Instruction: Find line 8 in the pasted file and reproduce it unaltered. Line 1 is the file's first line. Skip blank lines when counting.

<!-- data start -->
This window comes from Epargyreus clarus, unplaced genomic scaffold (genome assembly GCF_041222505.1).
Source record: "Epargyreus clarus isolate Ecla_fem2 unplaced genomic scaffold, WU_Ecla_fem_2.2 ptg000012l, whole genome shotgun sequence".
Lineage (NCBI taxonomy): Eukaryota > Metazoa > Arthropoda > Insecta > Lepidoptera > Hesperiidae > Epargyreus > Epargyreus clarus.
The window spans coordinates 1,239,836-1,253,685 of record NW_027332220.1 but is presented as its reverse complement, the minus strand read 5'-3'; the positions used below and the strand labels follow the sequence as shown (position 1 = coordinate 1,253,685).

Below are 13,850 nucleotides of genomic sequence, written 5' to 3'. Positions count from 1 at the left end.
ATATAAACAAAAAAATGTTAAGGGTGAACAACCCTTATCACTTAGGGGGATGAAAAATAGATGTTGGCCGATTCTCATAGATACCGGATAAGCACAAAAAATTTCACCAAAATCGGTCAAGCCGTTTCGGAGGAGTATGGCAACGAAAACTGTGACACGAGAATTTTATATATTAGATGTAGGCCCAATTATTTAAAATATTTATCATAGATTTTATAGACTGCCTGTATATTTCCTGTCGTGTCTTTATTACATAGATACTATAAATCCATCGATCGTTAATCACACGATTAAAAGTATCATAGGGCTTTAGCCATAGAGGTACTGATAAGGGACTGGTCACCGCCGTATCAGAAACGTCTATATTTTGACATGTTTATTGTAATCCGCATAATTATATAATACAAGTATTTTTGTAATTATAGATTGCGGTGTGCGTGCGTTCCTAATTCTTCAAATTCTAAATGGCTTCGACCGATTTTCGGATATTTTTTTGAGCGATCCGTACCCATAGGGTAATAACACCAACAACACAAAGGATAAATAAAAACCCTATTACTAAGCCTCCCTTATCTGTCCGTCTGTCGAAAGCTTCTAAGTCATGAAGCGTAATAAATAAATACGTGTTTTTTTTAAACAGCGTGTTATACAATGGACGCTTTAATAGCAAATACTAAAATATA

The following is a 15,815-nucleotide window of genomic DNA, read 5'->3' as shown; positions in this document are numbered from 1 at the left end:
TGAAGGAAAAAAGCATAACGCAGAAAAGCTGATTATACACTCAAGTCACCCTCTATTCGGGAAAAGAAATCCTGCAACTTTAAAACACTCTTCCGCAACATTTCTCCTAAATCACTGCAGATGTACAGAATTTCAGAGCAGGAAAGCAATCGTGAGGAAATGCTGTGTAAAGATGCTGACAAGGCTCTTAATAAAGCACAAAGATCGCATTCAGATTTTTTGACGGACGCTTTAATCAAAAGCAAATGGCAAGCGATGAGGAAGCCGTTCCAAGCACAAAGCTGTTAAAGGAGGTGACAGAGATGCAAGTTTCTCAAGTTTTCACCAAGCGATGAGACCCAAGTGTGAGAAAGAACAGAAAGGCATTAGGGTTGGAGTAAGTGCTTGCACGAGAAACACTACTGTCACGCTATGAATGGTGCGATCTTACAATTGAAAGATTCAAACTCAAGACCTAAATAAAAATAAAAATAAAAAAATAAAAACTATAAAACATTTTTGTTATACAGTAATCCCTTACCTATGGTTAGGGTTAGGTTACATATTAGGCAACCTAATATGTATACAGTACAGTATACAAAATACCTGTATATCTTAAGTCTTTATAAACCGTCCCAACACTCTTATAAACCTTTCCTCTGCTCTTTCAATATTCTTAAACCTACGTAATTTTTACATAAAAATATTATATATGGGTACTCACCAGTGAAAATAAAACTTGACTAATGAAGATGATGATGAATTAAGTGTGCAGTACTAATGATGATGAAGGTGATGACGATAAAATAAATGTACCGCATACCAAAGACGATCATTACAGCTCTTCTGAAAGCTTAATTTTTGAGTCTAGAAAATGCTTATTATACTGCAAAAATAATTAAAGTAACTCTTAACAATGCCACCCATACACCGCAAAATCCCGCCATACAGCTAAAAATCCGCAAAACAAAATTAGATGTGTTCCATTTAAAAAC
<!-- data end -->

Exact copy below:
TGAAGGAAAAAAGCATAACGCAGAAAAGCTGATTATACACTCAAGTCACCCTCTATTCGGGAAAAGAAATCCTGCAACTTTAAAACACTCTTCCGCAACATTTCTCCTAAATCACTGCAGATGTACAGAATTTCAGAGCAGGAAAGCAATCGTGAGGAAATGCTGTGTAAAGATGCTGACAAGGCTCTTAATAAAGCACAAAGATCGCATTCAGATTTTTTGACGGACGCTTTAATCAAAAGCAAATGGCAAGCGATGAGGAAGCCGTTCCAAGCACAAAGCTGTTAAAGGAGGTGACAGAGATGCAAGTTTCTCAAGTTTTCACCAAGCGATGAGACCCAAGTGTGAGAAAGAACAGAAAGGCATTAGGGTTGGAGTAAGTGCTTGCACGAGAAACACTACTGTCACGCTATGAATGGTGCGATCTTACAATTGAAAGATTCAAACTCAAGACCTAAATAAAAATAAAAATAAAAAAATAAAAACTATAAAACATTTTTGTTATACAGTAATCCCTTACCTATGGTTAGGGTTAGGTTACATATTAGGCAACCTAATATGTATACAGTACAGTATACAAAATACCTGTATATCTTAAGTCTTTATAAACCGTCCCAACACTCTTATAAACCTTTCCTCTGCTCTTTCAATATTCTTAAACCTACGTAATTTTTACATAAAAATATTATATATGGGTACTCACCAGTGAAAATAAAACTTGACTAATGAAGATGATGATGAATTAAGTGTGCAGTACTAATGATGATGAAGGTGATGACGATAAAATAAATGTACCGCATACCAAAGACGATCATTACAGCTCTTCTGAAAGCTTAATTTTTGAGTCTAGAAAATGCTTATTATACTGCAAAAATAATTAAAGTAACTCTTAACAATGCCACCCATACACCGCAAAATCCCGCCATACAGCTAAAAATCCGCAAAACAAAATTAGATGTGTTCCATTTAAAAAC